“The Story of the Inexperienced Ghost” is a short story by H. G. Wells, first published in the March 1902 edition of the Strand Magazine and subsequently reprinted in Twelve Stories and a Dream (1903). Clayton, the story’s main protagonist, had encountered a ghost, and falls down dead in front of a group of sceptical friends as he re-enacts the masonic passes he had seen the ghost use to disappear.
The narrator is one a group of friends sitting round a blazing fire in the Mermaid Club one Saturday evening. One of their number, Clayton, tells them about the ghost he encountered in the club the previous evening: “Right off I knew him for a ghost. He was transparent and whitish”. The ghost attempts to frighten Clayton, but emboldened by the bottle of champagne and the several whiskies he had drunk with his dinner he is distinctly unimpressed, and challenges the ghost: “You don’t belong in this place … Are you a member?” Crestfallen, the ghost admits that he had only haunted the club for a “lark”, encouraged by his ghostly friends, but he has forgotten the complicated series of gestures and passes with his hands that would allow him to vanish and return to his own world.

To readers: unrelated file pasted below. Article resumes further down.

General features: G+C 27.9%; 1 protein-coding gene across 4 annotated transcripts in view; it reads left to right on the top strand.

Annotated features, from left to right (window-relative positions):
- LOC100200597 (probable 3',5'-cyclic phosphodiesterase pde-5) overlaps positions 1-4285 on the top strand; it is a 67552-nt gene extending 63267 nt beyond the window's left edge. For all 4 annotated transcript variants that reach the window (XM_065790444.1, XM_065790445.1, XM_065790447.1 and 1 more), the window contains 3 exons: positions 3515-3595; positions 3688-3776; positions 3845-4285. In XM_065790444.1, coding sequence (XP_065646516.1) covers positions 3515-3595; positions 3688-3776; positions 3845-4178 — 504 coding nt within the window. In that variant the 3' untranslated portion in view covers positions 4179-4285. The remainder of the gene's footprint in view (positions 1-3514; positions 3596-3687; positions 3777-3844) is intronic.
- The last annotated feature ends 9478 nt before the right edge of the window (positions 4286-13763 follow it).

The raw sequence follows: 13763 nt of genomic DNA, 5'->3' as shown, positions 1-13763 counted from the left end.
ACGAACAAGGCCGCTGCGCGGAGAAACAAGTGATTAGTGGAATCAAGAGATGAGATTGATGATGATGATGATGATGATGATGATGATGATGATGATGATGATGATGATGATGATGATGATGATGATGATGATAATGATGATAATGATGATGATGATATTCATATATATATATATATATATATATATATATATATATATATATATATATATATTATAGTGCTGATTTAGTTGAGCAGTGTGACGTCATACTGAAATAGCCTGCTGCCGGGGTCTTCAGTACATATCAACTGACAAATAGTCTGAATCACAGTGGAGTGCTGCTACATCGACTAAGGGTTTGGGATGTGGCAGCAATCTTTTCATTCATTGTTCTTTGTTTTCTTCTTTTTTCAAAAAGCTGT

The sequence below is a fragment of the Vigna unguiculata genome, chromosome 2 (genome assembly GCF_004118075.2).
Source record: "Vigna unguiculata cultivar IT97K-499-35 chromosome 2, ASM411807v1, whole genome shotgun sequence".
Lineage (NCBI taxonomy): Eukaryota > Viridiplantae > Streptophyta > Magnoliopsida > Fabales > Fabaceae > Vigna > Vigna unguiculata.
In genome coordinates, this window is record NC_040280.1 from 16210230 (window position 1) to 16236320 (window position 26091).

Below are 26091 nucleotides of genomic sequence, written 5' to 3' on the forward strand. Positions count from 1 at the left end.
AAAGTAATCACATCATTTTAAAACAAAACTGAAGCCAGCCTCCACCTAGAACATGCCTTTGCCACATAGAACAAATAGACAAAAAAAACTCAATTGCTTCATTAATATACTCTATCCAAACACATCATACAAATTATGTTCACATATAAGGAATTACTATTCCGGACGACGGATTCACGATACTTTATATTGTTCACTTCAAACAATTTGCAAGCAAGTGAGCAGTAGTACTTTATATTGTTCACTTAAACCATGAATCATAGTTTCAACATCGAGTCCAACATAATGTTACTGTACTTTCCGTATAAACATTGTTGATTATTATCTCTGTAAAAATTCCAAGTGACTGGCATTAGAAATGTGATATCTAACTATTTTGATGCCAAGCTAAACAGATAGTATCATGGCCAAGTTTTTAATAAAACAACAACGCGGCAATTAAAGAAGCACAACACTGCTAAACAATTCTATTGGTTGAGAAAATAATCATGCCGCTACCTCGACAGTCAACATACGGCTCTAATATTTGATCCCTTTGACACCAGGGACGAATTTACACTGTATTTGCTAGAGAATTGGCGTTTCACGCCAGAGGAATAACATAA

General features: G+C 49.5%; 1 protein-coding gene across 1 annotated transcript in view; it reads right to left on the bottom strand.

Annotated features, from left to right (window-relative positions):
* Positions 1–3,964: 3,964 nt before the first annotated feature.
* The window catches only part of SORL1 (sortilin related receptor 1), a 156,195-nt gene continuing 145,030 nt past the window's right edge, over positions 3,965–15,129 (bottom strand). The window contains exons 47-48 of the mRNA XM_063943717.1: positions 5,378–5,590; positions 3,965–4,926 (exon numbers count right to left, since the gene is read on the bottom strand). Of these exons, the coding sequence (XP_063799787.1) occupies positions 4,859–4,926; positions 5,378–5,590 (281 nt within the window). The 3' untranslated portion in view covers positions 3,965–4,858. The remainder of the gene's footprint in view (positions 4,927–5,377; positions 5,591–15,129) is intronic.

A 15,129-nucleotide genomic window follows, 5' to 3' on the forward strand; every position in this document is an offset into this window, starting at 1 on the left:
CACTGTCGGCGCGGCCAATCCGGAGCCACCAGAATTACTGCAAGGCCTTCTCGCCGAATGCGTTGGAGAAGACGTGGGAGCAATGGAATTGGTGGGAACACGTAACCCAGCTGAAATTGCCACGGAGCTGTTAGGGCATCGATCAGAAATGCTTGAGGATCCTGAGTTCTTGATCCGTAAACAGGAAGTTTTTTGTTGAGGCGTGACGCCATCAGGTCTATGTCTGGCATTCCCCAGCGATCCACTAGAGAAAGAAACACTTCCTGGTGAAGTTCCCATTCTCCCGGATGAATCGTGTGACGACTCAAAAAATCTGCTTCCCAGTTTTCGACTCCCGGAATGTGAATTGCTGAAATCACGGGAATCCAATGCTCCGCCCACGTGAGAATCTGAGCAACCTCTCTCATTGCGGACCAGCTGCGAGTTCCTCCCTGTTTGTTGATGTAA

Feeling sorry for the ghost, Clayton helps the apparition to rehearse the required moves by performing them himself so that the ghost might more easily see what error he is making. Eventually the ghost spots the problem and asks Clayton to turn his back while he performs the correct passes, after which he disappears.
At the end of his account Clayton re-enacts the series of passes he learned from the ghost, but with no effect. One of the friends listening to his story is a Freemason, and recognising some of the gesticulations spots the same error that the ghost had seen. Clayton performs the now correct passes, ending with his arms outstretched, swaying slightly. Then he falls forward, dead.
Clayton had, indeed, passed into the world that lies so near to and so far from our own, and he had gone thither by the only road that mortal man may take. But whether he did indeed pass there by that poor ghost’s incantation, or whether he was stricken suddenly by apoplexy in the midst of an idle tale – as the coroner’s jury would have us believe – is no matter for my judging;
Wells himself was not a Freemason.